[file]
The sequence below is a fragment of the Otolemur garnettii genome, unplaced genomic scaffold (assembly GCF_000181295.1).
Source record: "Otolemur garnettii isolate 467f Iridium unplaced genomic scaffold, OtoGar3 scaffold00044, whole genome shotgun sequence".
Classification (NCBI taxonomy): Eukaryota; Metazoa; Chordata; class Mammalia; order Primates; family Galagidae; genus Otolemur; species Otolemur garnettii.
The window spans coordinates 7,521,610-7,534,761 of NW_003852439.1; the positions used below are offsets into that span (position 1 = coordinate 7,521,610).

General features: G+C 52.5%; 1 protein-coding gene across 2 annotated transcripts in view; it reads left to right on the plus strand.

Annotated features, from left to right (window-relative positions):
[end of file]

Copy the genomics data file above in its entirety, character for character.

The sequence below is a fragment of the Otolemur garnettii genome, unplaced genomic scaffold (assembly GCF_000181295.1).
Source record: "Otolemur garnettii isolate 467f Iridium unplaced genomic scaffold, OtoGar3 scaffold00044, whole genome shotgun sequence".
Classification (NCBI taxonomy): Eukaryota; Metazoa; Chordata; class Mammalia; order Primates; family Galagidae; genus Otolemur; species Otolemur garnettii.
The window spans coordinates 7,521,610-7,534,761 of NW_003852439.1; the positions used below are offsets into that span (position 1 = coordinate 7,521,610).

General features: G+C 52.5%; 1 protein-coding gene across 2 annotated transcripts in view; it reads left to right on the plus strand.

Annotated features, from left to right (window-relative positions):